Katherine Hutchison of West Andersonville plans to take the CTA as much as possible — and Metra as little as possible — once Metra raises its fares Feb. 1.
Hutchinson is doing what many other commuters probably are doing if they live in the three main Metra travel zones also served by the CTA. She’s crunching the numbers and weighing the pros and cons of hopping a Metra train instead of a CTA L car when next month rolls around.
“For people who have the two options, Metra is just not competitive against the CTA anymore,” said Hutchison, an editor for a legal publishing company. “And the more they increase the fares, the less competitive they are with the CTA.”
Metra officials concede they could lose some riders this year after fares increase an average of 10.8 percent across all zones and types of tickets. Metra is projecting 10 consecutive years of fare increases, compounding to an estimated 68 percent fare jump over that time, in part to bankroll a 10-year, $2.4 billion modernization plan.
Some of the biggest Feb. 1 increases in the price of monthly passes — Metra’s most popular form of ticket — will hit the three Metra zones closest to the Loop that overlap with CTA service in Chicago and sections of Evanston, Skokie, Oak Park, Forest Park and Cicero.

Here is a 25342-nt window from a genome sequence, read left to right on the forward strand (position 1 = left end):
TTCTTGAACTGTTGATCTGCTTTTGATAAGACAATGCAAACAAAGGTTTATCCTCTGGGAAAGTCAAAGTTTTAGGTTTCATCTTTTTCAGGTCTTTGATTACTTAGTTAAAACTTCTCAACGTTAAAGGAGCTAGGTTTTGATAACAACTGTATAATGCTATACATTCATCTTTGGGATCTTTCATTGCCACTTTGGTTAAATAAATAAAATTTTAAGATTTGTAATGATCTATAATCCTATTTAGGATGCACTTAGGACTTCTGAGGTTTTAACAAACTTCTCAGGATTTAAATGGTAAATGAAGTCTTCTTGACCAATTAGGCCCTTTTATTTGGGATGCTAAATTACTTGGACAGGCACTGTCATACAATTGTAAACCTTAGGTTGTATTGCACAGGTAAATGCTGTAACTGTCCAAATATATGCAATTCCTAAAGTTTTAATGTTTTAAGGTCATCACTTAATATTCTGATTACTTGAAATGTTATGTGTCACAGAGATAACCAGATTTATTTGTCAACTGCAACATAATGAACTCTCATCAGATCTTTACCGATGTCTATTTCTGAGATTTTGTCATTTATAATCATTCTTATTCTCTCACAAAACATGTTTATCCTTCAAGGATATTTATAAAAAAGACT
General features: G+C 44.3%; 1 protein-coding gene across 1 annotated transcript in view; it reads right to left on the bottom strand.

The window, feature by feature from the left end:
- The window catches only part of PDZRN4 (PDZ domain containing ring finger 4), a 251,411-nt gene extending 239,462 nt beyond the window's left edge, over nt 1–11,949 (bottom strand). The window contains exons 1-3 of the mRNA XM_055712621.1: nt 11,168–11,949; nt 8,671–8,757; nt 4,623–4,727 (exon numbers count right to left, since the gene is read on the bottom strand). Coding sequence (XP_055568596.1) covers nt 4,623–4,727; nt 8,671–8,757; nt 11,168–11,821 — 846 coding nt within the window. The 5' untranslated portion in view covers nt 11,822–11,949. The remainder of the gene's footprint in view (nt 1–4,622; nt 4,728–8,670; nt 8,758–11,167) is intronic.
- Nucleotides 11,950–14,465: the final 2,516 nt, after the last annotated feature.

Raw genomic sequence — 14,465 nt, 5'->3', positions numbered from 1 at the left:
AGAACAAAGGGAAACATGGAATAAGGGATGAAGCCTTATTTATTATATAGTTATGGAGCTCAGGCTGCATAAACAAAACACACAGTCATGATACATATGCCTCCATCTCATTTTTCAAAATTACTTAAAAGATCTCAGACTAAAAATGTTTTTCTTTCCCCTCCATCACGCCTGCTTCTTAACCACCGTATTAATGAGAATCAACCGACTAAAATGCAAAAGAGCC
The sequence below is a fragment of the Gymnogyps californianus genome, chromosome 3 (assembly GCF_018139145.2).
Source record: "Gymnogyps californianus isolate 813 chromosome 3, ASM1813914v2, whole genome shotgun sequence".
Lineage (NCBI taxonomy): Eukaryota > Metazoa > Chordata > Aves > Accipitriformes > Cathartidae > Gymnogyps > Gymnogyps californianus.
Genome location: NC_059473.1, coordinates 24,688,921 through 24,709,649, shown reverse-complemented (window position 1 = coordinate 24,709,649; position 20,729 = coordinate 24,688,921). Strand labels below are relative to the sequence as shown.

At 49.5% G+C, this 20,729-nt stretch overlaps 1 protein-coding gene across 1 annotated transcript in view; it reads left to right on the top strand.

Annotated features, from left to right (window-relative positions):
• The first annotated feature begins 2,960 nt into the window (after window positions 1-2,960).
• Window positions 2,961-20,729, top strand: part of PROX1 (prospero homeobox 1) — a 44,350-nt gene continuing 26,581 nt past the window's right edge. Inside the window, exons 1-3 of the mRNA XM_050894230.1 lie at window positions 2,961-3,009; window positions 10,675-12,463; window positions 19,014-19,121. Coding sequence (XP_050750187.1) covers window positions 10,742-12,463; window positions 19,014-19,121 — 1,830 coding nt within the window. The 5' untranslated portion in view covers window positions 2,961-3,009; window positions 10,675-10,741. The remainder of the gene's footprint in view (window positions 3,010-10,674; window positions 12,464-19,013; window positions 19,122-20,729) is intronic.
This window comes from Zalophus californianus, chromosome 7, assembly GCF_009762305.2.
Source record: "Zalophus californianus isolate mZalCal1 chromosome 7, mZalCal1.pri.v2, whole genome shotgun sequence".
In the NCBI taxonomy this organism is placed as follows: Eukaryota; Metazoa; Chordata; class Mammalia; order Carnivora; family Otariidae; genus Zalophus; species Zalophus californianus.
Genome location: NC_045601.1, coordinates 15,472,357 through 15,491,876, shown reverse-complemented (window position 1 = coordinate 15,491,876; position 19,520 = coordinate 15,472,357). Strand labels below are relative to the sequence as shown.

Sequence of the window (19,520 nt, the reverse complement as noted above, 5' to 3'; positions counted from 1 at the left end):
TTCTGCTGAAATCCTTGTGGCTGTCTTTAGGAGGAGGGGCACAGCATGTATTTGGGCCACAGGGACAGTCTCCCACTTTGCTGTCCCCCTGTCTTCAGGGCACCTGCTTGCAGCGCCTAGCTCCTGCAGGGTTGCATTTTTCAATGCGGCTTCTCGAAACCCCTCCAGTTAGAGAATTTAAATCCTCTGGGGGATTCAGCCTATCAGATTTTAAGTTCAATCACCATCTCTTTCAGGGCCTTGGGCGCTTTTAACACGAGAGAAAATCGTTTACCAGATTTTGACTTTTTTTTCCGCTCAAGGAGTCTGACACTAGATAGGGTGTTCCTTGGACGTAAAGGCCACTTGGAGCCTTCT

Monthly passes within Zone A will increase 19 percent; riders from Zone A to B will see a 17 percent jump; and commuters from A to C will face a 12 percent increase.
Officials say some of the percentage increases may look high only because the original fares were low.
Even so, monthly Zone A and B tickets that used to be cheaper than a $100 CTA monthly pass will approach or cost nearly the same as a CTA pass – but offer far more limited service, being valid only inside those Metra zones. And Zone C riders, such as those traveling to and from Evanston, clearly will get a cheaper ride using the CTA.
Across all zones as of Feb. 1, a one-way L ride and a CTA 7-day pass will be less expensive than the closest comparable Metra ticket for one or 10 rides.
Only time will tell exactly how many defections Metra will experience. It’s predicting the vast majority of riders will stick around during the several years it will take to start overhauling its fleet with the new fare proceeds.
Emails obtained by the Chicago Sun-Times under a Freedom of Information Act request showed Hutchison was among several riders to warn Metra of possible defections of riders — to the CTA, to driving or even to bicycling — in emailed remarks about the fare increase.
“CTA here I come!!!” emailed Kathleen Kazemek. “Plus I can take either since I am on the UP Northwest line Jefferson Park stop.”
“While the convenience of Metra is worth a moderate premium over CTA’s $2.25 per ride, it strikes me that the proposed fares in those close-in zones expand that premium to the point where many commuters will defect to the CTA,” emailed Elliot Frolichstein-Appel, an Evanston resident who supported the fare increase but feared defections.
Metra is projecting a 1.1 percent drop in revenue due to ridership loss and the change in the type of tickets purchased this year. It also projects ridership will stabilize after that despite the prospect of nine more years of fare increases.